Well, lucky for me my first dog, Bart, wanted to kill (literally) the new pup. I was forced to keep them apart for about six months while I classically conditioned Bart to accept her. It obviosly was a blessing even though at the time it was extremely stressful and difficult. I have never heard of SDS, and if the circumstances had been different, Leica and I might indeed be suffering from SDS. Oye, how lucky was that?
    Thanks for shedding the light.

    Reply

  21. Linda Robertson says:
    Tuesday, February 9, 2010 at 11:19am

    I have to say that I have not found SDS to be the expected outcome, but rather the exception. I currently have 6 dogs (5 active in performance and 1 puppy). Every one of them wants their time with me. They are all quite competitive in “their” sport and only one will run for someone other than me. Strangely, that is my FIRST dog. 😉 The rest run/play their hearts out for what they get from our partnership. However, I spend enormous amounts of time building that relationship with each dog. That is not to say that I have never utilized the ideas in Ruff Love. I have one dog that did not care to hang with me OR the other dogs. Ruff Love was instrumental in helping her to see the value in the rest of us. But I do not bring a puppy in *expecting* to use those principals. I get great joy out of the time I spend with my pups. Agility and performance are way off in the distant future.

    If I had to point to a major problem in adding a 2nd dog- it is getting one for performance and neglecting the relationship in order to begin training for performance. The time spent teaching aframes, or teeters or jump bumps or whatever else could best be spent solidifying a relationship. IMO people are in way too much of a hurry to self reward and promote their next agility dog.

    Love your blog because it is thought provoking. Same is true of your books.

    Reply

  22. MJ says:
    Tuesday, February 9, 2010 at 10:49am

    So true. I made that mistake with my second dog. It’s easy just to let dog one take care of the job 😉
    For all the subsequent pups I got, I made sure I had a one on one relationship with them and played with them, went for walks, etc. separately for during their first 4 to 6 months at home. The pup had limited interaction with the other dog(s) in my household.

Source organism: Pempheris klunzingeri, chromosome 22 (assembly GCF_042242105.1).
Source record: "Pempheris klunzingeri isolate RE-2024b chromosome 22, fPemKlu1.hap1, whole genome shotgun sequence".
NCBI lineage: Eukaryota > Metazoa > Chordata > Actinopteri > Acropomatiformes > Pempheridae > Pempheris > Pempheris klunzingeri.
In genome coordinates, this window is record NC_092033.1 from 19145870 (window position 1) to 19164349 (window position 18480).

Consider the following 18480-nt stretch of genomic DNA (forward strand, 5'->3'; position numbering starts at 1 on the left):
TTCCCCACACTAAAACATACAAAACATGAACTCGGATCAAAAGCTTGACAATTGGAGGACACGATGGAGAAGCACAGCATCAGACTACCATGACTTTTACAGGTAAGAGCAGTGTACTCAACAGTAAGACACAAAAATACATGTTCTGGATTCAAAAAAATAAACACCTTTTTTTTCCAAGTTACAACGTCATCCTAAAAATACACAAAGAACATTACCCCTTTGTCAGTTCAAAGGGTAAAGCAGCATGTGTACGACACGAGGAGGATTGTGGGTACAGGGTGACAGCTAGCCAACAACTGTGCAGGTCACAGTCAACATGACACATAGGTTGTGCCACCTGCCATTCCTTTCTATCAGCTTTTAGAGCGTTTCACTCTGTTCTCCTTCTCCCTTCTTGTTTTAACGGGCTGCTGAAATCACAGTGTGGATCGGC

Reply

  23. Tori Self says:
    Tuesday, February 9, 2010 at 9:48am

    Really liked this part – so true.

    “Your first dog that adored you as his pack member, you now just assume he was that “once in lifetime” or “special gift” dog rather than recognizing that amazing relationship with your first dog was created by the unique circumstances of being the first and only dog in your household.”

    Reply

  24. Andrea says:
    Tuesday, February 9, 2010 at 9:18am

    Thanks Susan. I’m not sure how to overcome SDS now that we’ve created it. I see the pattern you shared exactly – that’s literally exactly what we did! I’ve learned so much from this experience of what not to do – now I’ve gotta figure out what TO do.

    Reply

    • Susan says:
      Tuesday, February 9, 2010 at 11:45am

      As I said Andrea, the answers are in Ruff Love. No magic powder to sprinkle on the food, just good old fashion control of all reinforcers (including the other dogs).

      Reply

  25. Karen M says:
    Tuesday, February 9, 2010 at 6:54am

    When I got my 3rd puppy, I gave this a lot of thought. I wanted him to grow confident without the support of my other 2 dogs but still have time with them.
    Yes, my first dog is special. We’ve learned and done so much together over the years and she well and truly earned her retirement. She is happy for the others to take over now. Yes my second dog is special but in a different way. She taught me lots about thinking laterally, not type-casting breeds and above all, she is such a faithful dog and is never far from me. She has taught me not to forget about her (she can be a real bitch!) as I train my youngest dog even though I have retired her too due to physical limitations.
    My young fellow is gradually learning his place in the scheme of things, how to have nice manners and how to cope in general with what life throws at him. I know I haven’t done as much socialising with him as the others. Just laziness on my part.
    All 3 dogs with different needs and all were different from each other to train. But one thing pointed out to me was that you can put too much pressure on your dog if you’re only training one so I make time to still train/play individually with each one and also the 3 together.

    Reply